International Migrants Day: We Are One Community
By Jasmine Sutherland-Tripp
As natural as the wind that blows the tiny seeds of the common dandelion to new soils, our innate and courageous will to live a better life is perhaps best typified by the global history of migration.
Walking through the streets of East London, it is difficult to ignore the spirited expression of determination and desire to realise the journeys of those who call East London home and their influence on the area.
This year, the observance of International Migrants Day on 18 December focuses on the on the theme of “reimagining human mobility” in celebration of communities joined and remade through their mutual efforts and developments, as varied and unique as each of the 715,000 people who migrated to UK this year and the 363,000 who emigrated from it.
On the 4 December 2000, the United Nation General Assembly considered the large and increasing number of migrants in the world and proclaimed 18 December International Migrants Day. Collectively, they understood that a united approach to migration would increase the benefits whilst addressing the risks and challenges for individuals and communities in countries of origin, transit and destination .
International Migrants Day is observed in 107 countries worldwide, and as this year ends, we note the unexpected tragedies and challenges that have been faced both locally and globally. We are reminded that we must recognise the need for tolerance and understanding and unite our strengths to maintain peace, security and prosperity within our communities, protecting those who are most vulnerable.
Increasing border restrictions have greatly impacted the mobility of migrants and the role of humanitarian organisations during COVID19 with many undocumented migrants dying because they are too afraid to seek help . Not to mention the increased vulnerability of migrants under COVID19 due to their overrepresentation in low wage labour markets such as hospitality and health care as well as poverty and poor housing conditions.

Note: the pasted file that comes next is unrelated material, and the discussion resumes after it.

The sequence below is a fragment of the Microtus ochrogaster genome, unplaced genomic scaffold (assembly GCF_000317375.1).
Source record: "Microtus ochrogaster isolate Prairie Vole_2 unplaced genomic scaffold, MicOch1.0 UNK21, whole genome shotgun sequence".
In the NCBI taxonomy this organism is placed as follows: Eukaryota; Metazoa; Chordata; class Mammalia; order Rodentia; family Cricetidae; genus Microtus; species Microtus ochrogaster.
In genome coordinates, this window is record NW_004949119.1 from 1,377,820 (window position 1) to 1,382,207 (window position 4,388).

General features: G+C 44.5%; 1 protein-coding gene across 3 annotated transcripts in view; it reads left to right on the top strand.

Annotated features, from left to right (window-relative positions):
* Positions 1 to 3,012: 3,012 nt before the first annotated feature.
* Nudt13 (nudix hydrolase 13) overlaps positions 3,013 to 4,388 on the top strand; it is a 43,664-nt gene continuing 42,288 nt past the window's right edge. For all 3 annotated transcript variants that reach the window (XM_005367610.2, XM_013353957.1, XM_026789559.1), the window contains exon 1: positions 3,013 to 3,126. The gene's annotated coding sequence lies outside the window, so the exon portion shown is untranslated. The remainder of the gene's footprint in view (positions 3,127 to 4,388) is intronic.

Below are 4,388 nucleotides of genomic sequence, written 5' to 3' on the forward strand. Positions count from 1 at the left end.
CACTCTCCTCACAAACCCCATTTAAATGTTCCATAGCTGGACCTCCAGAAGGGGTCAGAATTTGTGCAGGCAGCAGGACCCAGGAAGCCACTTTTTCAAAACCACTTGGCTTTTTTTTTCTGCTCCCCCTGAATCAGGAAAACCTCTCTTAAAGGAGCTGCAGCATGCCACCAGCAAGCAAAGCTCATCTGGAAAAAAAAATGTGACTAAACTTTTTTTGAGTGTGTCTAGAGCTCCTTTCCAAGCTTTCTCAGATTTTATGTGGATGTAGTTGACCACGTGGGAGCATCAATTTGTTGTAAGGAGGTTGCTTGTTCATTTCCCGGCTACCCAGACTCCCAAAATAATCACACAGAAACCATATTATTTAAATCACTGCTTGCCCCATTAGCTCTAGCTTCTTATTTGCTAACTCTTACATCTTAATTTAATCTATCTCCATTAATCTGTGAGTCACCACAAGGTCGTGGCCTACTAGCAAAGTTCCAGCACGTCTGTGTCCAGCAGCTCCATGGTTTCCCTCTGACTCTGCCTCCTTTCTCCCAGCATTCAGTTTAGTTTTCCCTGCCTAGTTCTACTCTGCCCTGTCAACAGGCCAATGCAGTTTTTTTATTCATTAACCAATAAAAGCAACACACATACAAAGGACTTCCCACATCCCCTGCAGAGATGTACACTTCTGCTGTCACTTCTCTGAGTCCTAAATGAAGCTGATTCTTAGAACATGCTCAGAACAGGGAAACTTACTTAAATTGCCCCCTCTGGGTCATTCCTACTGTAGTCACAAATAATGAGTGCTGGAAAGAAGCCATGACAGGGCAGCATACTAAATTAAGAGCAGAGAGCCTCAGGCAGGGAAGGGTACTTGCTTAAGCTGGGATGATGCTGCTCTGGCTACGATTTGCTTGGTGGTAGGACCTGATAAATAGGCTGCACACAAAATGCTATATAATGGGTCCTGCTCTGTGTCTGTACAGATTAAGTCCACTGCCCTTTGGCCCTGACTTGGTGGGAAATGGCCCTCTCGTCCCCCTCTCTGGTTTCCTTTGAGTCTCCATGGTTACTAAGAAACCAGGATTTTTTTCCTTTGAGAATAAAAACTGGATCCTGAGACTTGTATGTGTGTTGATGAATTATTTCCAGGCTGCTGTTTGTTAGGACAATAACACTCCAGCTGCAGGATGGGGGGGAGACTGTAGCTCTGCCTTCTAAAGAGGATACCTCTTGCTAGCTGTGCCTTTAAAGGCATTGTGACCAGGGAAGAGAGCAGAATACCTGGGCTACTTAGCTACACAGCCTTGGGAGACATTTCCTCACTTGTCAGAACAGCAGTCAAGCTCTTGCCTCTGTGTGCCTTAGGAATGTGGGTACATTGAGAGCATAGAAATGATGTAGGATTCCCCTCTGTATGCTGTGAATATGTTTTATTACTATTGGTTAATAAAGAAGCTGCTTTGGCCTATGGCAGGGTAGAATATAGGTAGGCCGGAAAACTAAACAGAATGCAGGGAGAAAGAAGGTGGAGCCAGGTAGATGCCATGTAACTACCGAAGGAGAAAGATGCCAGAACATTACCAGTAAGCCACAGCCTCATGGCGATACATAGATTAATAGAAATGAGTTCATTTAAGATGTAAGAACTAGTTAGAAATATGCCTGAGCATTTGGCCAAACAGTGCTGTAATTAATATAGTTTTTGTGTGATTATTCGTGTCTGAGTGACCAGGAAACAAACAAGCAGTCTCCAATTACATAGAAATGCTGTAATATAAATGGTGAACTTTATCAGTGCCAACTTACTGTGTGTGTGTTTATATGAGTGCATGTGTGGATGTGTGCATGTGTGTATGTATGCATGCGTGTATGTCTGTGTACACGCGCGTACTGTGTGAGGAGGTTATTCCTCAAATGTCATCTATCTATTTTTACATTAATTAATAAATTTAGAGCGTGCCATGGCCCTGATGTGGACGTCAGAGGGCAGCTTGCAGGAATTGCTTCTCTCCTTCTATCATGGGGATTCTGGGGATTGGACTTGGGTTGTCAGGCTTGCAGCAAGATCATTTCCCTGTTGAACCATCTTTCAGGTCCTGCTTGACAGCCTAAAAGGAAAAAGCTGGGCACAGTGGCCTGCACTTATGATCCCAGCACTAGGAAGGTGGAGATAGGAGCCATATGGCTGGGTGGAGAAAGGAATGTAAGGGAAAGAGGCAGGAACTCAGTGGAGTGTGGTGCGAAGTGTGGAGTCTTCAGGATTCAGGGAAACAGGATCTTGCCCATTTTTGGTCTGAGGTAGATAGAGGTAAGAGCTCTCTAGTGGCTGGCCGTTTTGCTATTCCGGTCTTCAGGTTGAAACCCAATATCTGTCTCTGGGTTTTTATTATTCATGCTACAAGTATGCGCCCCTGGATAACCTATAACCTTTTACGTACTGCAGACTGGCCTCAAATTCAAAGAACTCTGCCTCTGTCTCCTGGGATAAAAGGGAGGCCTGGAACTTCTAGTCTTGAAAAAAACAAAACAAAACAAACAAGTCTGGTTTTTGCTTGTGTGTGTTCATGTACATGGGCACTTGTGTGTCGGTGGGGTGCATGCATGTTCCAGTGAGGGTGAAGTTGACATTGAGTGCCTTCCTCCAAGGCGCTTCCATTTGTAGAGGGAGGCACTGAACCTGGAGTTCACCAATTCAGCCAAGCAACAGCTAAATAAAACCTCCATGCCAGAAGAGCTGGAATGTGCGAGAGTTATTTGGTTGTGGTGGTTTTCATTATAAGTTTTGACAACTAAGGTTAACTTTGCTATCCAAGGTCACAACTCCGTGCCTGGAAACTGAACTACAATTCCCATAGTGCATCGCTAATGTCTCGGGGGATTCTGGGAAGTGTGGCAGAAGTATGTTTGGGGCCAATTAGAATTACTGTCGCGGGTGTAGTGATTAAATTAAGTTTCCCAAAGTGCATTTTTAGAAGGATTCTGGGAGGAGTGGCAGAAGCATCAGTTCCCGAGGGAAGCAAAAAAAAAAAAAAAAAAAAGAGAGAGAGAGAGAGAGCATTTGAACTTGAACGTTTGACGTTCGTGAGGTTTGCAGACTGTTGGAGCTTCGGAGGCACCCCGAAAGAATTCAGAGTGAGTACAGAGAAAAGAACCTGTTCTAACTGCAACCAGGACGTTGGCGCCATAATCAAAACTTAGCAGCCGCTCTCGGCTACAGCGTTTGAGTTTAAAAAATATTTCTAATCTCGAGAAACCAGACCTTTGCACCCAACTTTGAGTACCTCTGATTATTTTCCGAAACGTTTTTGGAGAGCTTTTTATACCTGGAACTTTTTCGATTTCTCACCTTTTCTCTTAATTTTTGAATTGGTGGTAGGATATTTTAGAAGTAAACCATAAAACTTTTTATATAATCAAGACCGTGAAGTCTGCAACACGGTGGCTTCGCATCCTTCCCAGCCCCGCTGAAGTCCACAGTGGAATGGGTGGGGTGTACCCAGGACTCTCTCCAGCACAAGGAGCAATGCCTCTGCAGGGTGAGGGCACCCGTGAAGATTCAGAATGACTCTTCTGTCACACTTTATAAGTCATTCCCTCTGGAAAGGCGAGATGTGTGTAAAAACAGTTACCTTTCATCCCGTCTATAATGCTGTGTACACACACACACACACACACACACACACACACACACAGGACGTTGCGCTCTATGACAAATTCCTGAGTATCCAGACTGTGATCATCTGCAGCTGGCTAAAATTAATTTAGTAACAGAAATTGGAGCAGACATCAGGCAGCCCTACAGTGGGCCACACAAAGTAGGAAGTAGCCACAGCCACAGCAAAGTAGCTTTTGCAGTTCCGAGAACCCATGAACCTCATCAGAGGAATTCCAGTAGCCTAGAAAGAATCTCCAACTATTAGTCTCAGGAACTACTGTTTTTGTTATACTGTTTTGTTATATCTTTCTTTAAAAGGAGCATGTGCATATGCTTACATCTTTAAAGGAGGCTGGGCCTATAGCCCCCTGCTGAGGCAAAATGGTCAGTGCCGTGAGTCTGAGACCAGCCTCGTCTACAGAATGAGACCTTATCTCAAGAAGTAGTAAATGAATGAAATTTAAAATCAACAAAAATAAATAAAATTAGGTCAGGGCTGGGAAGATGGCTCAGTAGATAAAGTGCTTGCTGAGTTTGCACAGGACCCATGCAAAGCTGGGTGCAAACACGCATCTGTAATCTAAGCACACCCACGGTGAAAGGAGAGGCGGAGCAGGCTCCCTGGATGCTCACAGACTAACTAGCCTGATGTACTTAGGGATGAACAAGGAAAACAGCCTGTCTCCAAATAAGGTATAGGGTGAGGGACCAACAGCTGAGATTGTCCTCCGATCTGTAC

As a change and place making organisation, the Foundation for Future London recognises our responsibility to amplify those unheard voices and encourage funding applications from refugees, asylum seekers and other migrants living, working or studying in Hackney, Waltham Forest, Newham and Tower Hamlets.
East London boroughs offer support services for refugees, asylum seekers and other migrants. Hackney Migrant Centre offers free advice on immigration, welfare and health and well as weekly drop-in volunteer services including casework support and cooked meals. Newham’s Refugee and Migrant Project (RAMP) supports migrants, asylum seekers and refugees who are destitute or facing destitution. Tower Hamlets and Waltham Forest Councils offer advice and local help on their websites.
Learn more about this year’s United Nations’ International Migrants Day “Reimagining Human Mobility” theme.